(Review) Klarus ST10

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(Review) Klarus ST10

Flashlightz.com generously sent me the Klarus ST10 for evaluation purposes. My thoughts (below) are the result of using the Klarus ST10 for the past month, and would be exactly the same had I purchased the flashlight.


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Klarus ST10 Owner’s Manual

At a retail price of $44.95 the Klarus ST10 is aimed directly at the EDC market.

With an OAL length of 4.43 inches and a maximum (head) diameter of 1.01 inch, the ST10 sized so it fits easily in most pockets. The included stainless steel clip is removable, for those who don’t like clips, and allows for a relatively deep head-down carry position. The clip is stout enough that it isn’t likely to come off by accident; yet it rotates around the body without too much force (making it easy to position the clip as desired). The clip’s mounting location does not allow for reversing the clip.

The anodized body is finished in a matte black and features squared knurling on the body tube. The head has much deeper cooling grooves that also help aid the user’s grip. Overall the grip is adequate, but not what I’d consider really grippy. The flashlight does feel very good in my hand though, and I did not experience a single time where it seemed like the light was slipping our of my hand (not even when the flashlight was wet).

The non-removable tail has four slots for attaching the included lanyard in a manner that does not impeded the ST10’s ability to tail stand (it tail stands very well). There is a somewhat deep recession on the end of the tail, but the tail is not magnetic – which is a shame because a magnetic tail would make the ST10 even better. I suppose one could glue a magnet into the recession, but that isn’t the ideal as far as I’m concerned.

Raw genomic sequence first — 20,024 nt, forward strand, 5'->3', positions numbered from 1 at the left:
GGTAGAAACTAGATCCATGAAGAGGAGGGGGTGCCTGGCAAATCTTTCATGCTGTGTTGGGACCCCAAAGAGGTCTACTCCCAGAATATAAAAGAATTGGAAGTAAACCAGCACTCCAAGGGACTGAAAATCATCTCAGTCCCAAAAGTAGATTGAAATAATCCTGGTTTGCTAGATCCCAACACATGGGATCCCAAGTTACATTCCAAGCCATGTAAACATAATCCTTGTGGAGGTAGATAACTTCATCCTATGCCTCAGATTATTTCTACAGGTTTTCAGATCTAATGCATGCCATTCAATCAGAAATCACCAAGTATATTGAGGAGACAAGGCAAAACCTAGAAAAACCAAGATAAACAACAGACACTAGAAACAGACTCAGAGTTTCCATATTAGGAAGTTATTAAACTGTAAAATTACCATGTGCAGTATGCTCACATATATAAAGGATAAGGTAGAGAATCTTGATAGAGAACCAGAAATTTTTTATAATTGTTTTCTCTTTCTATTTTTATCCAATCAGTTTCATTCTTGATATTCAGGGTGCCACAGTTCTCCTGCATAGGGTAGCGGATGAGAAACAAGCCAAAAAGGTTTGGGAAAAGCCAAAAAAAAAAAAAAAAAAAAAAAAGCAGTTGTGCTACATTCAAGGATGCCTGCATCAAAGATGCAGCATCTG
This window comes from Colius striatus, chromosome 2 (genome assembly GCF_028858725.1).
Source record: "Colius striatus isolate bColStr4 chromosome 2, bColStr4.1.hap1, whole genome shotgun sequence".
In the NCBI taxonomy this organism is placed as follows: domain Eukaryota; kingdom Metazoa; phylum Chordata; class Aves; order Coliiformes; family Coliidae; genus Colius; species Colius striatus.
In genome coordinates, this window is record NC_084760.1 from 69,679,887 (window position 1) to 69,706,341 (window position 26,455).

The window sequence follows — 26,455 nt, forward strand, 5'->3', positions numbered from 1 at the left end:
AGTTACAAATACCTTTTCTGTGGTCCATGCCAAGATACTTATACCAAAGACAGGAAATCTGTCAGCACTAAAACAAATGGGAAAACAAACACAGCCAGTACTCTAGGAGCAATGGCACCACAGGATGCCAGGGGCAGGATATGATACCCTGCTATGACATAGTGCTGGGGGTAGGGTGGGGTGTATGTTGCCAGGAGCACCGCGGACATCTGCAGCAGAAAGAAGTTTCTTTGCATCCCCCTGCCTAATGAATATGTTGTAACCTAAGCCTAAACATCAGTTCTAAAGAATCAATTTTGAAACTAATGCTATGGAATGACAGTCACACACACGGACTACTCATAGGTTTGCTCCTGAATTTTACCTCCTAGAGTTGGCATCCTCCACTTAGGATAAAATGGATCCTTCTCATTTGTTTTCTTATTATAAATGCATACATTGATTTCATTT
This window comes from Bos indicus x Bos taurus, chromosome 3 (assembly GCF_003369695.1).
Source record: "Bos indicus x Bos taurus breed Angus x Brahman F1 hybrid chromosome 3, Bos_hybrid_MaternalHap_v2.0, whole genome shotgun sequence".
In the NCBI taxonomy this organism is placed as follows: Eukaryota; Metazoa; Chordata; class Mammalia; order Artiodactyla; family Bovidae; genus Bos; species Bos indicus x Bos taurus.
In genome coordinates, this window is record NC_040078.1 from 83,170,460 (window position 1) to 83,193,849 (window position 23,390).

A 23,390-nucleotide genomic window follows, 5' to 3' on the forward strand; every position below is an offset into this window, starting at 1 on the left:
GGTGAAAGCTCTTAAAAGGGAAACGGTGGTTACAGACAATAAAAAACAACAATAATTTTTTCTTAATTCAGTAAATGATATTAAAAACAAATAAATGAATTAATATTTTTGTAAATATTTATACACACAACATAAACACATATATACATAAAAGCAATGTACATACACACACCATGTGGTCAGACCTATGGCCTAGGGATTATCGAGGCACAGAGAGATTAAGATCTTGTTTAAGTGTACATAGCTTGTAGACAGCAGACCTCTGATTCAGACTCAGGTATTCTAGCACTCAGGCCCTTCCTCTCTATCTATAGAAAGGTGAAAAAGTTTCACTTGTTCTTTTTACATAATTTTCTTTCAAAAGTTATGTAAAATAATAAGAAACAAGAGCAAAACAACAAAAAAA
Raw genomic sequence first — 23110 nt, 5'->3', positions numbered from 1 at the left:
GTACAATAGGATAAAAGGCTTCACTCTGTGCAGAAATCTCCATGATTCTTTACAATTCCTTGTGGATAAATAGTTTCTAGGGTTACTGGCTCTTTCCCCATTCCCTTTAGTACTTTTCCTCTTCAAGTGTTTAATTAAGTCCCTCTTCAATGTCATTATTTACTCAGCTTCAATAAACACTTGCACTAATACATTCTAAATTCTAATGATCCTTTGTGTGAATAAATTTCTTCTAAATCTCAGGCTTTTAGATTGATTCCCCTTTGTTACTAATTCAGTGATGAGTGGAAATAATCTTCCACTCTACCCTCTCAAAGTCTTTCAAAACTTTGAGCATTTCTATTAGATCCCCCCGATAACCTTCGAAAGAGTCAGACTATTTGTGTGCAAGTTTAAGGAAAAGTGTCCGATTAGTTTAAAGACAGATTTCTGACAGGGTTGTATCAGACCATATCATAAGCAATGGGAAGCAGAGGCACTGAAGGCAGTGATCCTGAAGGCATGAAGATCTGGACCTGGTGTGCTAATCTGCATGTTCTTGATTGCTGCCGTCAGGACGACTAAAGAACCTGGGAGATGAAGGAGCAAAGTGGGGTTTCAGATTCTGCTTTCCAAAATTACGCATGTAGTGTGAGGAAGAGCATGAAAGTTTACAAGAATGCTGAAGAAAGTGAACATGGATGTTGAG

The head detaches from the rest of the body. There are sturdy springs located at both ends of the flashlight, with the head featuring a dual spring. Even the most violent shaking does not produce the slightest evidence of rattle or movement inside the ST10. The bezel does not appear to be removable (I couldn’t remove it) so my guess is that the threads are glued.

The threads are square cut and well done, but there isn’t a hint of lubrication (as received) on the threads. Despite the lack of lubrication, the two parts go together (and come apart) without the slightest sign of abnormality and barely a whisper of noise. The threads are not anodized.

The lone switch is located on a raised flat section, on the head of the flashlight. It controls all functions: ON/OFF, and mode changes. The switch is barely above the raised section it is found on, but that did not hamper my efforts to turn the flashlight on in the dark. The switch is covered with a hard plastic and features a led in the middle of the switch (battery status indication and charging status indication). Surrounding the switch is a bezel (appears to be stainless steel). Although the switch itself is electronic, I found the feedback to be among the best that I have experienced. There is a slight audible sound when clicking the switch.

Opposite the switch is the USB port; covered with a tight fitting rubber seal to keep moisture and dust out. The port features ample room for use with different cords (in the event that the included cord is lost) – a feature that should be on all flashlights.

The business end features a Cree XM-L2 U2 LED with a TIR optic and a glass lens that is coated to reduce reflections. The resulting beam is a cool white – just a bit north of neutral – beam with a barely discernible center hot-spot that oozes into great spill. It’s really more like a wall of light – but it’s a soft, easy on the eyes light – that just flows beautifully.

The beam is one of my favorite aspects of the ST10. I really like the fact that it isn’t a harsh, brutal, light. Instead it is a very powerful, but easy on the user’s eyes, light that does a great job of illuminating entire areas out to around 70 meters or so (maximum is rated at 115 meters). For me, the ST10’s soft, easy on my eyes, light is the optimal choice for an EDC light.

Operating the ST10 is quite simple and straight forward: Press/release the switch to turn the flashlight on. Press/hold (about 1 second) to turn the flashlight off.